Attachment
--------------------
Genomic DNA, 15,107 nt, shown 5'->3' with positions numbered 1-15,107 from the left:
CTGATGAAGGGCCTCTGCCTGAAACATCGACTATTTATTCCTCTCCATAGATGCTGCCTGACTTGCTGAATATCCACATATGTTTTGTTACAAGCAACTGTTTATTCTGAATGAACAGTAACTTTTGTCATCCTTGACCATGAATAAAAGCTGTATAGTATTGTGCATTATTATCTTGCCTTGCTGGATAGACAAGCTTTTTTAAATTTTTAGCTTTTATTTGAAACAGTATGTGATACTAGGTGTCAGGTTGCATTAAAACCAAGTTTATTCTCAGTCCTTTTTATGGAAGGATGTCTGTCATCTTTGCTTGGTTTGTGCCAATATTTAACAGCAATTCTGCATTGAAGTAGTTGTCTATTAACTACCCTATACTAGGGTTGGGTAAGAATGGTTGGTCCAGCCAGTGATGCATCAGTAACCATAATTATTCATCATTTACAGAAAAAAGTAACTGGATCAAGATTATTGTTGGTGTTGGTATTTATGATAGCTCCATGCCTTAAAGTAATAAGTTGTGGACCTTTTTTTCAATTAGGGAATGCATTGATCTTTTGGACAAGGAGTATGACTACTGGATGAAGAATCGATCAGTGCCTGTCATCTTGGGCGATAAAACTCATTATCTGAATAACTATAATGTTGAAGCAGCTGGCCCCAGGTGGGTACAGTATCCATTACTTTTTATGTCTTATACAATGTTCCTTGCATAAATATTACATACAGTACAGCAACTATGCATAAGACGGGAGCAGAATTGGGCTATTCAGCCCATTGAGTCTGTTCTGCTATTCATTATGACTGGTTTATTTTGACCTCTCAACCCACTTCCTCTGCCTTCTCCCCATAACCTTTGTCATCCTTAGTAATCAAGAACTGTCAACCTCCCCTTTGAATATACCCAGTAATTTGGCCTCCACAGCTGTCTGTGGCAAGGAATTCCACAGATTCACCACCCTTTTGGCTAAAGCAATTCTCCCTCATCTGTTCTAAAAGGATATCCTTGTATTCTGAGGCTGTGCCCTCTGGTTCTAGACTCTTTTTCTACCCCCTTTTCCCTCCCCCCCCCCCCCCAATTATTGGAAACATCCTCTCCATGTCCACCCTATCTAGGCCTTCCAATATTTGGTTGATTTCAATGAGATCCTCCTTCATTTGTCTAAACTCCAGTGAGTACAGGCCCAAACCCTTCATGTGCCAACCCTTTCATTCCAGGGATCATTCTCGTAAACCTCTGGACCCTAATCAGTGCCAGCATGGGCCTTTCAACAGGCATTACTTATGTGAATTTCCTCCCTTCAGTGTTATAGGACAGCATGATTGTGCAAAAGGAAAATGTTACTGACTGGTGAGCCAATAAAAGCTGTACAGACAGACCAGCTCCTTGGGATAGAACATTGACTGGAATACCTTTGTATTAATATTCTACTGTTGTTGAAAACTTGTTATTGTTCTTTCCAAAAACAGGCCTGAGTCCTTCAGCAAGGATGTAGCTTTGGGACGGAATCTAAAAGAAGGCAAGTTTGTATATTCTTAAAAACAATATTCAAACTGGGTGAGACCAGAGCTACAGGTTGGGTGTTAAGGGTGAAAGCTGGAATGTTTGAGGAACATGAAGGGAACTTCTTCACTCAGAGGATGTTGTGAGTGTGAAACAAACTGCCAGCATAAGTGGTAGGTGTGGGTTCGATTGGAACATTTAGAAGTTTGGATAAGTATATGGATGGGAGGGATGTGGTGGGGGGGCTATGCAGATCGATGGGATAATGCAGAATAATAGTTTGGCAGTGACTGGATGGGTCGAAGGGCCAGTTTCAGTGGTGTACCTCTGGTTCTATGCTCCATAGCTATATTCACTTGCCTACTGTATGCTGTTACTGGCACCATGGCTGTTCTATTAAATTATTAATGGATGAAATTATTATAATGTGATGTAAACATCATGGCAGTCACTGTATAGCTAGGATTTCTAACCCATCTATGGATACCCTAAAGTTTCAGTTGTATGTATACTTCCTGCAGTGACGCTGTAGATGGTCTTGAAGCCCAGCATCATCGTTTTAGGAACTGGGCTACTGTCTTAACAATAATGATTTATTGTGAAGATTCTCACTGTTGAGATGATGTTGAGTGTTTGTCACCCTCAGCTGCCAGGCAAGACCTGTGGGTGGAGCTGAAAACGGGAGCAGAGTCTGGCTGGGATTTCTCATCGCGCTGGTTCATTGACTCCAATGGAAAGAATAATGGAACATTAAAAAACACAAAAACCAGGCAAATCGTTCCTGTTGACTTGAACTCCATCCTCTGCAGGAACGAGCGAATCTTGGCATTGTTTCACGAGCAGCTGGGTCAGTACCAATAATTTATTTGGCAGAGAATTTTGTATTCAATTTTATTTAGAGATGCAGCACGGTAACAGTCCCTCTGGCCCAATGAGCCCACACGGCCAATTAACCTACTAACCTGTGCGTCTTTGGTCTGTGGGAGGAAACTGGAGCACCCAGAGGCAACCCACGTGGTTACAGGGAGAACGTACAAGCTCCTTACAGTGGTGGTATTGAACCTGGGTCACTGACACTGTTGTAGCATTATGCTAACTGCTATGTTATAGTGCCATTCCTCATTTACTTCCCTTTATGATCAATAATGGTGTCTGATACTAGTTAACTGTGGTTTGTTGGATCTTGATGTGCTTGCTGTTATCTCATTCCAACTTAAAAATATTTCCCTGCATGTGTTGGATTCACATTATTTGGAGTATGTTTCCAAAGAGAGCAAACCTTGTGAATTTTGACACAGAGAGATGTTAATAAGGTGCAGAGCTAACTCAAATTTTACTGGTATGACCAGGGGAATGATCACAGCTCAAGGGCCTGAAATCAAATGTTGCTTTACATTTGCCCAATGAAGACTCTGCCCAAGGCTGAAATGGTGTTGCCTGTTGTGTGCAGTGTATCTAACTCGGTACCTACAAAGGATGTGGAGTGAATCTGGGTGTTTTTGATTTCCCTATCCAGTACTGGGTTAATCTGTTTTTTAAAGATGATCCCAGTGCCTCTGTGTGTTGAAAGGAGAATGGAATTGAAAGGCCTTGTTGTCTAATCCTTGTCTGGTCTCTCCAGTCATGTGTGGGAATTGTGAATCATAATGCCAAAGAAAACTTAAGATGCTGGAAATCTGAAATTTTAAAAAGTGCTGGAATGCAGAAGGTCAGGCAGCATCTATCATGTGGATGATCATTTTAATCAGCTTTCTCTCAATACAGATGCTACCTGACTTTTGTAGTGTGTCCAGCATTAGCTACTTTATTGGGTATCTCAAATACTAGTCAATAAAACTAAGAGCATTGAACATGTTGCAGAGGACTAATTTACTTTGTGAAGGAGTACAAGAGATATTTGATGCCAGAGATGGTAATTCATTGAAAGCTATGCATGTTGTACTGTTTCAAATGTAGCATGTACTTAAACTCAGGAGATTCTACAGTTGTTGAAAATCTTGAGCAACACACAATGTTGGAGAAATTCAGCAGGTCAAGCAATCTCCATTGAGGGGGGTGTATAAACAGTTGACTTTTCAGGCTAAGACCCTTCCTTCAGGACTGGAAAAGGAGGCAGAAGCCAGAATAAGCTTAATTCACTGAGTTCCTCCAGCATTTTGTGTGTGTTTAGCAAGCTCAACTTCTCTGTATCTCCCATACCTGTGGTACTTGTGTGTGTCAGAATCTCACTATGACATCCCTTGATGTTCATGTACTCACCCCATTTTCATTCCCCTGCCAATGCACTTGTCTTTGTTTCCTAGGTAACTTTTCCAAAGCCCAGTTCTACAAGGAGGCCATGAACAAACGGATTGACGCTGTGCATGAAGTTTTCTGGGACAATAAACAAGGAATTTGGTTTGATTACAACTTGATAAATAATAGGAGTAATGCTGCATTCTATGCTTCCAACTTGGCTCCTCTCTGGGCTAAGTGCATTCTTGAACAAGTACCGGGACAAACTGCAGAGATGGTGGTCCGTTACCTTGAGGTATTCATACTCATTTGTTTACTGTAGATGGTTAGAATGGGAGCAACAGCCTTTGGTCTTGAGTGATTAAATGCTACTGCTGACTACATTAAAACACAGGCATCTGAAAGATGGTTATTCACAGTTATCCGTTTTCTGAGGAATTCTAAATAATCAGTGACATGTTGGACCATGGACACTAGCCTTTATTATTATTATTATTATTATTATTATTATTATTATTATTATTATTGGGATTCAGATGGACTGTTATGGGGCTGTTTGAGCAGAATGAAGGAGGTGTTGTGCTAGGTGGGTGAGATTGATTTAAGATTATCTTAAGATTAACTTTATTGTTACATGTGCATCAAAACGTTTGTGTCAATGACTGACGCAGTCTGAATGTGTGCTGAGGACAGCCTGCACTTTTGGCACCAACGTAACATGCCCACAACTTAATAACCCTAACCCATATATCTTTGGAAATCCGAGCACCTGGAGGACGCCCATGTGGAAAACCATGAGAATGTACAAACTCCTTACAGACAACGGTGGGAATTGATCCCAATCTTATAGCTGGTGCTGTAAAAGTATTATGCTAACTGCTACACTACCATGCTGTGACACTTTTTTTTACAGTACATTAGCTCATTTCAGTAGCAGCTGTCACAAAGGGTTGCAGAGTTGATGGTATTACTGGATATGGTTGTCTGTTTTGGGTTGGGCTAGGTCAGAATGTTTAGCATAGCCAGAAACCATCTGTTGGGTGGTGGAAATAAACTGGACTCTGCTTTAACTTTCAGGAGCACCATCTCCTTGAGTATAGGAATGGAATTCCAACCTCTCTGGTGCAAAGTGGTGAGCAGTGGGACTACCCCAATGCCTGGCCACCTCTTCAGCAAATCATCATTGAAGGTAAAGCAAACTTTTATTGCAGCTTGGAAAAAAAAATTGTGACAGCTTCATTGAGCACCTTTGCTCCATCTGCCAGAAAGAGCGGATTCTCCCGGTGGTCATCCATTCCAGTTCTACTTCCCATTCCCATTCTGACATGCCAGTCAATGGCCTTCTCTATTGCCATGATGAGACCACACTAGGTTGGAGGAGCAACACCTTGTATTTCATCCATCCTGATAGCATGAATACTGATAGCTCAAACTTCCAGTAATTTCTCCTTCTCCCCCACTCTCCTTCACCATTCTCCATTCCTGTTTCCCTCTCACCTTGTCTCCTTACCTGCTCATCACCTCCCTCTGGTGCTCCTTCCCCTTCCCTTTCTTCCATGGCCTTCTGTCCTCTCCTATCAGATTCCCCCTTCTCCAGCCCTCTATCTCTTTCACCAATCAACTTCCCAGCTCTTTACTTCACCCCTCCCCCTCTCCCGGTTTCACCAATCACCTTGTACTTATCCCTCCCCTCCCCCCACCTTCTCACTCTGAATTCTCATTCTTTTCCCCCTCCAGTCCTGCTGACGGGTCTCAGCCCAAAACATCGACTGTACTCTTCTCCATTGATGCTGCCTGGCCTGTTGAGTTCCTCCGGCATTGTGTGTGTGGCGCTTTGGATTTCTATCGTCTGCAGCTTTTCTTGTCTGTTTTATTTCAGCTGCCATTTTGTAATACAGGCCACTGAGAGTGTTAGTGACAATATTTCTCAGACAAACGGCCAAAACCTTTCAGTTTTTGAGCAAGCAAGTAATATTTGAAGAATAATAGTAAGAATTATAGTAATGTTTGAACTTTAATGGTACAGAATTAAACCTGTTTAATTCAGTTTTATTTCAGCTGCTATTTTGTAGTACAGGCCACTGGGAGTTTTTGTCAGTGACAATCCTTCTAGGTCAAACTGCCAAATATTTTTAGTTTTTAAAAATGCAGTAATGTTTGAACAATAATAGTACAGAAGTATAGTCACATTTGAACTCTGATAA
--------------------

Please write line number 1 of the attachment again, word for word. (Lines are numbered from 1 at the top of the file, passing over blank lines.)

Genomic DNA, 15,107 nt, shown 5'->3' with positions numbered 1-15,107 from the left: